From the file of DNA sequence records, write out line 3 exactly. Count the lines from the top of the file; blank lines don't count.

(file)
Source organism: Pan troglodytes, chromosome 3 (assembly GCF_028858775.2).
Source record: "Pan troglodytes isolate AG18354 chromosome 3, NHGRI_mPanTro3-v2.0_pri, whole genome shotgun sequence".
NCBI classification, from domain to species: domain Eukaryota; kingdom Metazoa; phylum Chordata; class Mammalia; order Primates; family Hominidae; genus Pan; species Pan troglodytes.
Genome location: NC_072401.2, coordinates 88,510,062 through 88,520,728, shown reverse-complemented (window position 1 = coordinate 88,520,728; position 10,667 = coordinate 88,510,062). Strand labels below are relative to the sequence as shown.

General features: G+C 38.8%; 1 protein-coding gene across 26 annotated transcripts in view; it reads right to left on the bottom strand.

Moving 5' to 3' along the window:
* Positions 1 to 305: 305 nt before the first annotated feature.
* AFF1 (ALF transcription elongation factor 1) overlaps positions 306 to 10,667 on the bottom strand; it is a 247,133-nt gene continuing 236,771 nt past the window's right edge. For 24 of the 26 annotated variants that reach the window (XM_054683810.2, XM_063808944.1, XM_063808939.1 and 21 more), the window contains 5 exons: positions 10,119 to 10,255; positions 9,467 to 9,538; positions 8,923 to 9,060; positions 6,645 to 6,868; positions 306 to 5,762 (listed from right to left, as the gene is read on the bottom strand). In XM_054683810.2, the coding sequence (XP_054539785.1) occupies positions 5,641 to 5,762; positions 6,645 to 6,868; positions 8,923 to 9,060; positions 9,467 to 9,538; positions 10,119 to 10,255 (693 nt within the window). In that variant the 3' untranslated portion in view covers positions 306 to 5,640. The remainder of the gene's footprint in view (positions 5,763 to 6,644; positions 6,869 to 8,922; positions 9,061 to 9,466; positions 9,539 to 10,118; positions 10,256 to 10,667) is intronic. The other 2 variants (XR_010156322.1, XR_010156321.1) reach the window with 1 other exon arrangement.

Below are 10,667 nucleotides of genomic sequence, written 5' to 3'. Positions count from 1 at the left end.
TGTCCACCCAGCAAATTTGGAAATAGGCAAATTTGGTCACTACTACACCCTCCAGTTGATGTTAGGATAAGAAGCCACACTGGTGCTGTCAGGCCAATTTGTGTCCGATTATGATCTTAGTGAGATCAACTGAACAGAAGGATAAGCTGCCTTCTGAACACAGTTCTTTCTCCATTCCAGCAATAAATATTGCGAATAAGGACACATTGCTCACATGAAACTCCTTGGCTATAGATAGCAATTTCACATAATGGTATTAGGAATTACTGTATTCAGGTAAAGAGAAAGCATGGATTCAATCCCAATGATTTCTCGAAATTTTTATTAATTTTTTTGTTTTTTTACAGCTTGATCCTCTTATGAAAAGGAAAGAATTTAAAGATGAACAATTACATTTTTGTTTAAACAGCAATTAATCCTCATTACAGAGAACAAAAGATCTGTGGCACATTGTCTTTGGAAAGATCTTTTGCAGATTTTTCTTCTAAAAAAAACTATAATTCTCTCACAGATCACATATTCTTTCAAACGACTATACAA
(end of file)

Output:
NCBI classification, from domain to species: domain Eukaryota; kingdom Metazoa; phylum Chordata; class Mammalia; order Primates; family Hominidae; genus Pan; species Pan troglodytes.